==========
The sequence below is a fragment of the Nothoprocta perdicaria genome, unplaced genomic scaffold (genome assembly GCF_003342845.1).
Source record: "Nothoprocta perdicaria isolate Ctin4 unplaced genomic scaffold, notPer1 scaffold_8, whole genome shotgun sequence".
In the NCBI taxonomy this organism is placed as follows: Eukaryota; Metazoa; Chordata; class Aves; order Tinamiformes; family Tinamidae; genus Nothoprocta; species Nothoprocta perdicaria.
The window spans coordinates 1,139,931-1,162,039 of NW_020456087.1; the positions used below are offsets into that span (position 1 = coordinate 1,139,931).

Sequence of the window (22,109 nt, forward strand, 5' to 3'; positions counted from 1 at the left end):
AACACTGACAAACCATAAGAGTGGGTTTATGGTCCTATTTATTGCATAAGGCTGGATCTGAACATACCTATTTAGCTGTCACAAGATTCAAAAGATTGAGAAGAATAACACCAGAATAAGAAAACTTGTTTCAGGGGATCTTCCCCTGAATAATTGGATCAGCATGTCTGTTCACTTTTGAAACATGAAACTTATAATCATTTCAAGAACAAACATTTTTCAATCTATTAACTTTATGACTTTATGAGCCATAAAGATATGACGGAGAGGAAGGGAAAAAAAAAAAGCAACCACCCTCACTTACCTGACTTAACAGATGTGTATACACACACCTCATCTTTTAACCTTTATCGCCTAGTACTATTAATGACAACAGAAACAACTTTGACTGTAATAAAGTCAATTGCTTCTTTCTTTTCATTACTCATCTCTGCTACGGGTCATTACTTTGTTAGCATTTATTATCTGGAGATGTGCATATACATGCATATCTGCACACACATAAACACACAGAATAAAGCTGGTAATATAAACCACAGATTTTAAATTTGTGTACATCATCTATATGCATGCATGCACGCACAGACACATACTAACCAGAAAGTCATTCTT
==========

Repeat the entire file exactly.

The sequence below is a fragment of the Nothoprocta perdicaria genome, unplaced genomic scaffold (genome assembly GCF_003342845.1).
Source record: "Nothoprocta perdicaria isolate Ctin4 unplaced genomic scaffold, notPer1 scaffold_8, whole genome shotgun sequence".
In the NCBI taxonomy this organism is placed as follows: Eukaryota; Metazoa; Chordata; class Aves; order Tinamiformes; family Tinamidae; genus Nothoprocta; species Nothoprocta perdicaria.
The window spans coordinates 1,139,931-1,162,039 of NW_020456087.1; the positions used below are offsets into that span (position 1 = coordinate 1,139,931).

Sequence of the window (22,109 nt, forward strand, 5' to 3'; positions counted from 1 at the left end):
AACACTGACAAACCATAAGAGTGGGTTTATGGTCCTATTTATTGCATAAGGCTGGATCTGAACATACCTATTTAGCTGTCACAAGATTCAAAAGATTGAGAAGAATAACACCAGAATAAGAAAACTTGTTTCAGGGGATCTTCCCCTGAATAATTGGATCAGCATGTCTGTTCACTTTTGAAACATGAAACTTATAATCATTTCAAGAACAAACATTTTTCAATCTATTAACTTTATGACTTTATGAGCCATAAAGATATGACGGAGAGGAAGGGAAAAAAAAAAAGCAACCACCCTCACTTACCTGACTTAACAGATGTGTATACACACACCTCATCTTTTAACCTTTATCGCCTAGTACTATTAATGACAACAGAAACAACTTTGACTGTAATAAAGTCAATTGCTTCTTTCTTTTCATTACTCATCTCTGCTACGGGTCATTACTTTGTTAGCATTTATTATCTGGAGATGTGCATATACATGCATATCTGCACACACATAAACACACAGAATAAAGCTGGTAATATAAACCACAGATTTTAAATTTGTGTACATCATCTATATGCATGCATGCACGCACAGACACATACTAACCAGAAAGTCATTCTT